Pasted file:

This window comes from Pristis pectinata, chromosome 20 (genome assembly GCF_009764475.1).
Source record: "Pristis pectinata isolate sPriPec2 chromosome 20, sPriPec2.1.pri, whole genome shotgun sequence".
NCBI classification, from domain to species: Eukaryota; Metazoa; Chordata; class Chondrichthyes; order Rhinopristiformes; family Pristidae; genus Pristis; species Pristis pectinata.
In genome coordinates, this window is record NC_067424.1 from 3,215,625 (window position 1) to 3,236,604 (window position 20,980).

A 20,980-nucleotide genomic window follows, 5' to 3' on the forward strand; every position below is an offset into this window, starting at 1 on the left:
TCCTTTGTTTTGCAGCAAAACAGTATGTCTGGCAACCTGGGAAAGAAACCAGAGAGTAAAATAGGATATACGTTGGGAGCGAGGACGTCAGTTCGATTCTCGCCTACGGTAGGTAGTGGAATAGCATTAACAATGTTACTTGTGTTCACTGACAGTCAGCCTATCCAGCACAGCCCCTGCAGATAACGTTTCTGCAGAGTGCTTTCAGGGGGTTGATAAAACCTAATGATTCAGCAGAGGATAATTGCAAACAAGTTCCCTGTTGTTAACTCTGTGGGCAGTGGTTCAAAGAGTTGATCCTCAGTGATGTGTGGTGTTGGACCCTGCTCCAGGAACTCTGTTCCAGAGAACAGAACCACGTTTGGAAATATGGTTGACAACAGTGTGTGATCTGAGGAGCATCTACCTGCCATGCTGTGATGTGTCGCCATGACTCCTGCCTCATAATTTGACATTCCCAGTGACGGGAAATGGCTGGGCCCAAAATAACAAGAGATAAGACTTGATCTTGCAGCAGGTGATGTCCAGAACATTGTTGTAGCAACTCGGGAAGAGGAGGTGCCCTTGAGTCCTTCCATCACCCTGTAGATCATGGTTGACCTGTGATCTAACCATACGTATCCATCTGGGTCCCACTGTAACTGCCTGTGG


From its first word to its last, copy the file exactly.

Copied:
This window comes from Pristis pectinata, chromosome 20 (genome assembly GCF_009764475.1).
Source record: "Pristis pectinata isolate sPriPec2 chromosome 20, sPriPec2.1.pri, whole genome shotgun sequence".
NCBI classification, from domain to species: Eukaryota; Metazoa; Chordata; class Chondrichthyes; order Rhinopristiformes; family Pristidae; genus Pristis; species Pristis pectinata.
In genome coordinates, this window is record NC_067424.1 from 3,215,625 (window position 1) to 3,236,604 (window position 20,980).

A 20,980-nucleotide genomic window follows, 5' to 3' on the forward strand; every position below is an offset into this window, starting at 1 on the left:
TCCTTTGTTTTGCAGCAAAACAGTATGTCTGGCAACCTGGGAAAGAAACCAGAGAGTAAAATAGGATATACGTTGGGAGCGAGGACGTCAGTTCGATTCTCGCCTACGGTAGGTAGTGGAATAGCATTAACAATGTTACTTGTGTTCACTGACAGTCAGCCTATCCAGCACAGCCCCTGCAGATAACGTTTCTGCAGAGTGCTTTCAGGGGGTTGATAAAACCTAATGATTCAGCAGAGGATAATTGCAAACAAGTTCCCTGTTGTTAACTCTGTGGGCAGTGGTTCAAAGAGTTGATCCTCAGTGATGTGTGGTGTTGGACCCTGCTCCAGGAACTCTGTTCCAGAGAACAGAACCACGTTTGGAAATATGGTTGACAACAGTGTGTGATCTGAGGAGCATCTACCTGCCATGCTGTGATGTGTCGCCATGACTCCTGCCTCATAATTTGACATTCCCAGTGACGGGAAATGGCTGGGCCCAAAATAACAAGAGATAAGACTTGATCTTGCAGCAGGTGATGTCCAGAACATTGTTGTAGCAACTCGGGAAGAGGAGGTGCCCTTGAGTCCTTCCATCACCCTGTAGATCATGGTTGACCTGTGATCTAACCATACGTATCCATCTGGGTCCCACTGTAACTGCCTGTGG